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By: Avishai Dekel and Joseph Silk Presented By: Luke Hovey.

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Presentation on theme: "By: Avishai Dekel and Joseph Silk Presented By: Luke Hovey."— Presentation transcript:

1 By: Avishai Dekel and Joseph Silk Presented By: Luke Hovey

2 Correlations

3 Proposed Models No Gas Loss Predicts a metallicity that is constant, which is wrong. Gas Removal in a Self-gravitating Cloud Fails to reproduce simultaneous decline of metallicity and surface brightness observed in faint dwarfs. Gas Loss in a Dominant Halo Predicts initial spectrum perturbations which correspond to CDM perturbations near 10^7 M_{\odot}

4 Radius vs. Luminosity Clear divide between the Dwarf Ellipticals (DEs) and the Dwarf Irregulars(DIs) The DEs and DIs obey a tight correlation over 10 magnitudes This is best fit by a L \propto R^4 power law

5 Metallicity vs. Luminosity The data are best fit by a L \propto Z^2 power law, but the Des are better fit by a Z^2.5 fit. The model predicts a Z^2.7 behavior. The slope is a result of the presence of halos of CDM

6 Velocity Dispersion vs. Luminosity Central velocity dispersion thought to obey L \propto V^c, with 3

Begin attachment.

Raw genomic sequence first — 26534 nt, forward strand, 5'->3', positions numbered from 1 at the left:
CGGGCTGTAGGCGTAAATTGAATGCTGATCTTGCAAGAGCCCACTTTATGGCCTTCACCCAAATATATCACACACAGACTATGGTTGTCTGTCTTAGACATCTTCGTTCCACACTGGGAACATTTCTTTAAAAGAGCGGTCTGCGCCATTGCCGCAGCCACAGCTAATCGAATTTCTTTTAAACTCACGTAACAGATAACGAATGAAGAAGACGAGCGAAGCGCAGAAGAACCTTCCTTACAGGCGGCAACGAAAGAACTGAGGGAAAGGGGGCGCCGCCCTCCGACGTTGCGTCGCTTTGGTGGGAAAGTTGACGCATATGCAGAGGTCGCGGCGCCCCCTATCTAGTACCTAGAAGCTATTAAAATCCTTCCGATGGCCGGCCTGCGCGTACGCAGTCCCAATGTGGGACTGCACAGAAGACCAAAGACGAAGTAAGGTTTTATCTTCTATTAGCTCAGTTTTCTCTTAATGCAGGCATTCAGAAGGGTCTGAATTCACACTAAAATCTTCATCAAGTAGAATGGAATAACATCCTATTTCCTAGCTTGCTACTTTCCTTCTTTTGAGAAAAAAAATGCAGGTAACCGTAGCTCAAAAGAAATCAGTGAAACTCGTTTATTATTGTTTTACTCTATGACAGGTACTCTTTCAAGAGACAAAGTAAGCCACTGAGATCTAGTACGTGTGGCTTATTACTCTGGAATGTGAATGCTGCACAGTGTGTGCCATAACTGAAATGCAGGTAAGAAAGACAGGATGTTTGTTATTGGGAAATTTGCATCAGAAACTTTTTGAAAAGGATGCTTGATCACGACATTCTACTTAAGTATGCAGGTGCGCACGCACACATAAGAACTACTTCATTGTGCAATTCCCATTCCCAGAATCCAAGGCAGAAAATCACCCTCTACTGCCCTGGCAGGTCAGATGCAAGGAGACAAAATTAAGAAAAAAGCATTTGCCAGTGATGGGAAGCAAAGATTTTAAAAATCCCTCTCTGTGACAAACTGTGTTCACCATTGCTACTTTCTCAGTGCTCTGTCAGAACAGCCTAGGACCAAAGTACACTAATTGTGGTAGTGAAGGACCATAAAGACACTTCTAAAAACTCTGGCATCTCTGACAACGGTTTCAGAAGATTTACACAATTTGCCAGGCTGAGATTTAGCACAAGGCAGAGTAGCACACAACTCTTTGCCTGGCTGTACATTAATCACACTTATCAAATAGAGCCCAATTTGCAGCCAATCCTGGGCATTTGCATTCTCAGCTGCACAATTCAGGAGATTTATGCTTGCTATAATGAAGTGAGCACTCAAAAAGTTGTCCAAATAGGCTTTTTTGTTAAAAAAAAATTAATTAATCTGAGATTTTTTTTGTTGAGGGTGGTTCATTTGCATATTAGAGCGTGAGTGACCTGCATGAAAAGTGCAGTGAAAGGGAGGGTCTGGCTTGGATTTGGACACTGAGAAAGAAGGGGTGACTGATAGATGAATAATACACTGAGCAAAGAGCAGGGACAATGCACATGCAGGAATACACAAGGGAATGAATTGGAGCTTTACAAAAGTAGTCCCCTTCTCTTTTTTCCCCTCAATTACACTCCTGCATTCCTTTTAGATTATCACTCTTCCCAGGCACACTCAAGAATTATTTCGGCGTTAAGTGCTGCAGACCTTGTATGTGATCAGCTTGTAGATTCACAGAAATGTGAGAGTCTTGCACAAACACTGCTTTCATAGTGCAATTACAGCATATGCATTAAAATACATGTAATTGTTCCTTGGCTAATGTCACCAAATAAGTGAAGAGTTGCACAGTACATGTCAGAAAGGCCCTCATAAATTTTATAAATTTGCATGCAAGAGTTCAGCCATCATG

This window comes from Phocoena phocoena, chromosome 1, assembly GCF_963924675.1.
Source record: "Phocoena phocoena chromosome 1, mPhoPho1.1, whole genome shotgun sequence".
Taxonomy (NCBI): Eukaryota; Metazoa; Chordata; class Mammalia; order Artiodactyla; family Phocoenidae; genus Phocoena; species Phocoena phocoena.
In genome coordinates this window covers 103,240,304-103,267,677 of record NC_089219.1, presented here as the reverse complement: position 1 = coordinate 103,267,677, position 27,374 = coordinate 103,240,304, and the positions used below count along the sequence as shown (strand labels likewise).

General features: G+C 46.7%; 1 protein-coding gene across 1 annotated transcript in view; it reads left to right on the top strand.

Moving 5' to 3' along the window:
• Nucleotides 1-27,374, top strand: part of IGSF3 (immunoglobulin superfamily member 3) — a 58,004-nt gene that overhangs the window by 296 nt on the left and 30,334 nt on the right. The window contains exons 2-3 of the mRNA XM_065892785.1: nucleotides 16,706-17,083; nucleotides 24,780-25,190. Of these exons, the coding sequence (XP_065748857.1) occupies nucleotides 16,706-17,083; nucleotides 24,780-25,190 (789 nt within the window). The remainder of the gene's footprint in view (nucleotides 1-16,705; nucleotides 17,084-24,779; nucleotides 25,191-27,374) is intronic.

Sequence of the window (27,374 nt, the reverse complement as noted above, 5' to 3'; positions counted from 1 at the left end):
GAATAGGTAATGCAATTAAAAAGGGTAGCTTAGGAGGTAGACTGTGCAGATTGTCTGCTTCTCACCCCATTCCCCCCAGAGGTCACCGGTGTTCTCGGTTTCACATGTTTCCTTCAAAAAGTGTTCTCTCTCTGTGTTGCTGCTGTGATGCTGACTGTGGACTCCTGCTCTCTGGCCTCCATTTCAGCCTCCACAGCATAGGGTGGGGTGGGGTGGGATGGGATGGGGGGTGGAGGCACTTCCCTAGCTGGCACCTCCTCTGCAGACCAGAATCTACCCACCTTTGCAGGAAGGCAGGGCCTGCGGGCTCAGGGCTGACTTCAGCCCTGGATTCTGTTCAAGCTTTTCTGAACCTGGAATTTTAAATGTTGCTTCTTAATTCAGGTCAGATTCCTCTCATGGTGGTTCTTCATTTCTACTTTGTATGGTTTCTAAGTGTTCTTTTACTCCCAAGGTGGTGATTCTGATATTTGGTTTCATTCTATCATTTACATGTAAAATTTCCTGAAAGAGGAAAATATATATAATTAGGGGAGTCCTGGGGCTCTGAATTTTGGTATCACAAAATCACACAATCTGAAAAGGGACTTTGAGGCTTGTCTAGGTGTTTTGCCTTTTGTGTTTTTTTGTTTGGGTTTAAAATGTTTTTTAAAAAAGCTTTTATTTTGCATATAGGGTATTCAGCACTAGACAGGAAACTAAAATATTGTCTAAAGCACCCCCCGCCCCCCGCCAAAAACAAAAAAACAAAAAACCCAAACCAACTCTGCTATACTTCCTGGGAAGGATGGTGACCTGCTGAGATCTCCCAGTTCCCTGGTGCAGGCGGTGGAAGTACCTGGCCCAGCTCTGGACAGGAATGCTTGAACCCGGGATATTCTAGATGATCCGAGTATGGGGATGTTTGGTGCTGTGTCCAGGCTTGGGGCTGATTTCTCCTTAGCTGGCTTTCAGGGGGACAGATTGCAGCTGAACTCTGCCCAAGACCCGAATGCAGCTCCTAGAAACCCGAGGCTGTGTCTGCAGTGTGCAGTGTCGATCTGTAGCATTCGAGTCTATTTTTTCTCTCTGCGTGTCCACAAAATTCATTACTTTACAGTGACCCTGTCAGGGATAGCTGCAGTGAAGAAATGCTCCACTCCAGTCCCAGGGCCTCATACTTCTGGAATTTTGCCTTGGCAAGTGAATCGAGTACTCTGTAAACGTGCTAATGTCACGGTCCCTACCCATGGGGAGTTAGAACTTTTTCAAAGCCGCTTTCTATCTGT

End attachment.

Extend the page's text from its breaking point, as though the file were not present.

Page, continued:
7 Mass to Light Ratio Mass estimates have large errors Preliminary results here are consistent with massive halos that dominate gravitational potential.

8 Gas Number Density vs. Virial Velocity Most “Normal Galaxies” must originate from 2-3 \sigma CDM perturbations “Normal galaxies” Lie at larger virial velocities and higher densities Diffusive Dwarfs have smaller virial velocities and lower densities with a mass around 10^9 M_{\odot}.

9 Surface Brightness vs. Luminosity “Normal Galaxies” May not be that normal!

10 Conclusions Low metallicity and surface brightness observed in faint dwarfs is indicative of substantial gas mass loss. The model which best fit the data, is the model where gas clouds are embedded in massive halos. The critical virial velocity seems to point towards two classes of elliptical galaxies. Critical conditions for mass loss and cooling seem to point towards a bias towards dwarf galaxies. Dwarf irregulars may be fundamentally the same as dwarf ellipticals except their mass loss was not as complete because they may have larger DM halos. Dwarf galaxies may help probe large scale variations of mass distribution, and dwarf irregulars may play a key role in observations.


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